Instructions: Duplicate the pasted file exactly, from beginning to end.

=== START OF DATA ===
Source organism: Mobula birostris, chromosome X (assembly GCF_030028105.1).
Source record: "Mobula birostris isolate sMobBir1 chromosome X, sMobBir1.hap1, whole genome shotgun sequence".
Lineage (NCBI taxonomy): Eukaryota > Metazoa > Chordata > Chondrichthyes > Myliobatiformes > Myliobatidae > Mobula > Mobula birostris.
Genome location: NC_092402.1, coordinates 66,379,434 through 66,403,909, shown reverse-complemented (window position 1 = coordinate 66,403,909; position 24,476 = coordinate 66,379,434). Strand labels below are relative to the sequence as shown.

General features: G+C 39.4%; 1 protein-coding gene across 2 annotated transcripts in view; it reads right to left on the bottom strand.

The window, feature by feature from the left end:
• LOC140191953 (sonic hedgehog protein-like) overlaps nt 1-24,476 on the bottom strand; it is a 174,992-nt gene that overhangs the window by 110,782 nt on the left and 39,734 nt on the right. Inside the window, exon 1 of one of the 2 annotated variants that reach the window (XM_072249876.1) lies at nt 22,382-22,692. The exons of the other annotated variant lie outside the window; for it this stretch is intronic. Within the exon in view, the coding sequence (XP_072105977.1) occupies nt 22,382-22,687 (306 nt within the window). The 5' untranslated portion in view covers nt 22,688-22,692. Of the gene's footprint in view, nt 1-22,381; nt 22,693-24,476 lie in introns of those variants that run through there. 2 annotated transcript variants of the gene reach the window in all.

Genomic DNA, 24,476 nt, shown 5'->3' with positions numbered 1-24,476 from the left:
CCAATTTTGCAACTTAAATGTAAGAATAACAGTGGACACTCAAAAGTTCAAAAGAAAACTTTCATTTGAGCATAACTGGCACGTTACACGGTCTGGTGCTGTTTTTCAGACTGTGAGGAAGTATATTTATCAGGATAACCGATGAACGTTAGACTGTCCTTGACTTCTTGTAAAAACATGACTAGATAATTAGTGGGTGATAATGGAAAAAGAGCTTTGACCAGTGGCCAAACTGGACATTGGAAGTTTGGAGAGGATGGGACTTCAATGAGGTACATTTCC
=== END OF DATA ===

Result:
Source organism: Mobula birostris, chromosome X (assembly GCF_030028105.1).
Source record: "Mobula birostris isolate sMobBir1 chromosome X, sMobBir1.hap1, whole genome shotgun sequence".
Lineage (NCBI taxonomy): Eukaryota > Metazoa > Chordata > Chondrichthyes > Myliobatiformes > Myliobatidae > Mobula > Mobula birostris.
Genome location: NC_092402.1, coordinates 66,379,434 through 66,403,909, shown reverse-complemented (window position 1 = coordinate 66,403,909; position 24,476 = coordinate 66,379,434). Strand labels below are relative to the sequence as shown.

General features: G+C 39.4%; 1 protein-coding gene across 2 annotated transcripts in view; it reads right to left on the bottom strand.

The window, feature by feature from the left end:
• LOC140191953 (sonic hedgehog protein-like) overlaps nt 1-24,476 on the bottom strand; it is a 174,992-nt gene that overhangs the window by 110,782 nt on the left and 39,734 nt on the right. Inside the window, exon 1 of one of the 2 annotated variants that reach the window (XM_072249876.1) lies at nt 22,382-22,692. The exons of the other annotated variant lie outside the window; for it this stretch is intronic. Within the exon in view, the coding sequence (XP_072105977.1) occupies nt 22,382-22,687 (306 nt within the window). The 5' untranslated portion in view covers nt 22,688-22,692. Of the gene's footprint in view, nt 1-22,381; nt 22,693-24,476 lie in introns of those variants that run through there. 2 annotated transcript variants of the gene reach the window in all.

Genomic DNA, 24,476 nt, shown 5'->3' with positions numbered 1-24,476 from the left:
CCAATTTTGCAACTTAAATGTAAGAATAACAGTGGACACTCAAAAGTTCAAAAGAAAACTTTCATTTGAGCATAACTGGCACGTTACACGGTCTGGTGCTGTTTTTCAGACTGTGAGGAAGTATATTTATCAGGATAACCGATGAACGTTAGACTGTCCTTGACTTCTTGTAAAAACATGACTAGATAATTAGTGGGTGATAATGGAAAAAGAGCTTTGACCAGTGGCCAAACTGGACATTGGAAGTTTGGAGAGGATGGGACTTCAATGAGGTACATTTCC